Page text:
Celebrating 20 Years!
Alpine Artisans proudly celebrated its 20th Anniversary in 2011. Like the legendary phoenix, Alpine Artisans, Inc. arose from the ashes of an earlier group, the Seeley Lake Arts and Crafts Club. This group put on an annual 4th of July art show and sale, but by 1990 interest and membership had dwindled to the point where the decision was made to disband the Club. Yet a few of its members envisioned another kind of group, one driven by a sense of art, dedicated to encouraging artistic creativity in one another, and committed to sharing their talents with the community. Reaching out to others who shared similar goals, Jeanne Moon, Cindy Torok, Cathy Rapp, Jim Kyle, Marion Burmeister began holding meetings. From the beginning, both artists and supporters were invited to participate.
The group spent almost a year discussing their goals and purpose. Jim is credited with insisting on the word "Artisans" to convey the difference between art and bazaar type crafts. Jeanne, a calligrapher, designed the signature AAI logo. Jeanne and Cindy formulated Articles of Incorporation and Bylaws based on an evaluation of similar documents from other organizations. In September of 1991, Alpine Artisans officially declared itself in the Pathfinder and announced its first public event, "The Community Art Show" to be held at the Seeley Lake Community Hall. Cindy refers to it as "the first Show and Tell" because the emphasis was not yet on selling but rather on demonstrating the array of artistic talent in the valleys.
By this time, Alan Taylor had joined the group, expanding Alpine Artisans membership to the Condon area; Bob and Ruth Korn joined shortly after. Jeri Netherton, owner of the Stage Station and one of the organization's first business members, began allowing artists to display their works in her store. Buoyed by their swelling enrollment, the success of their first showing, Jeri's encouragement, and the support of the Pathfinder, the group decided to stage their first art sales event - Loon & Fish Festival.
During the 1994 tenure of Co-Presidents, Bob and Ruth Korn, the organization navigated the legal intricacies of non-profit status, and Alpine Artisans became Alpine Artisans, Incorporated. Bob and Ruth are also credited with initiating the Wine & Chocolate Socials. They envisioned a fundraiser focused on providing scholarships for local high school students. Marion Burmeister reports the group decided on "a combination sale and social evening, something elegant," and Jeanne adds they all saw it as an opportunity to showcase their work to out-of towners. Marilyn Peterson volunteered The Emily A as a venue and a February date close to Valentine's Day was decided upon.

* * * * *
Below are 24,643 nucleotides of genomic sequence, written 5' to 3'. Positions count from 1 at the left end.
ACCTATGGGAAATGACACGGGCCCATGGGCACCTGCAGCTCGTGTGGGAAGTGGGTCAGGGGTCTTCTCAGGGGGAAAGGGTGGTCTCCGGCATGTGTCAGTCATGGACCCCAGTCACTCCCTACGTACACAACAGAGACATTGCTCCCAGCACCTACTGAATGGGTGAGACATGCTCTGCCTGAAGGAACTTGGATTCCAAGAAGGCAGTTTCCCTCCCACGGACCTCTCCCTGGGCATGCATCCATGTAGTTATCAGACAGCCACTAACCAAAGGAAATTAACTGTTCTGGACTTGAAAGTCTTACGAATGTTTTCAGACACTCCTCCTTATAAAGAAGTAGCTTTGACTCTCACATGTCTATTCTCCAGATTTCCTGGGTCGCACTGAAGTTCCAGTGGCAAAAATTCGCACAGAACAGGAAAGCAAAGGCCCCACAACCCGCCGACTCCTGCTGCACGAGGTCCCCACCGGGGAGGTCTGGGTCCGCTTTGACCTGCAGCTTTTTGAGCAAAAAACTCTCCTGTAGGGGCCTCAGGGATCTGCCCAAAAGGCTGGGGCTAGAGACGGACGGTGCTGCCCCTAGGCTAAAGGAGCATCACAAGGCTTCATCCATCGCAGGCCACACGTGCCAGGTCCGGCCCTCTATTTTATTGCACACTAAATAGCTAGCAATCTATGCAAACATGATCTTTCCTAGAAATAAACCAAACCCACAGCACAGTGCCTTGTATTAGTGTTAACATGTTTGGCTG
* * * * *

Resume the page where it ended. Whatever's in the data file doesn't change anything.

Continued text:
From the very first planning sessions, Jeanne and Cindy had maintained that the organization ought to focus not just on selling and making money but also on activities that were fun and enriching for the members. So art workshops were part of the picture early on. Individual members invited the whole group to their homes and studios to demonstrate and share their love for woodworking, pottery, painting, calligraphy, basket making, etc.; they arranged for outside professionals to give classes in sketching, African bead work, Chinese ink painting, marketing. They had Christmas parties and summer Show-and-Tells. Alan Taylor even arranged for a piano concert as early as 1992. It took place at the high school gym and the entire community was invited to hear Patricia Burge (1991 Colorado Composer of the Year).
Exposing kids to the arts was also an early goal for Alpine Artisans, one which especially flourished under the leadership of the Korns. Jim Kyle remembers taking his scroll saw to the school and making little wooden Christmas trees; Cindy introduced sculpture to 5th and 6th graders; Joy Clemens led a jewelry making workshop and taught mask making for Halloween; and Bob and Ruth introduced youngsters to a potter's wheel.
To keep members in touch with one another, to inform them about AAI happenings, and to alert them of art-related activities in the wider community, a newsletter was started - one which received complimentary recognition from the Montana Arts Council (Barbara Willing and Charlotte West were early editors). Later, Jennifer Dyer began sending out postcards to notify members of important events (the precursor to today's email bulletins). Ron Ukrainetz designed the 1st AAI brochure. It encapsulated the philosophy, goals, and accomplishment of Alpine Artisans Inc., and extended an invitation to artists and lovers of the arts to join in something welcoming and wonderful.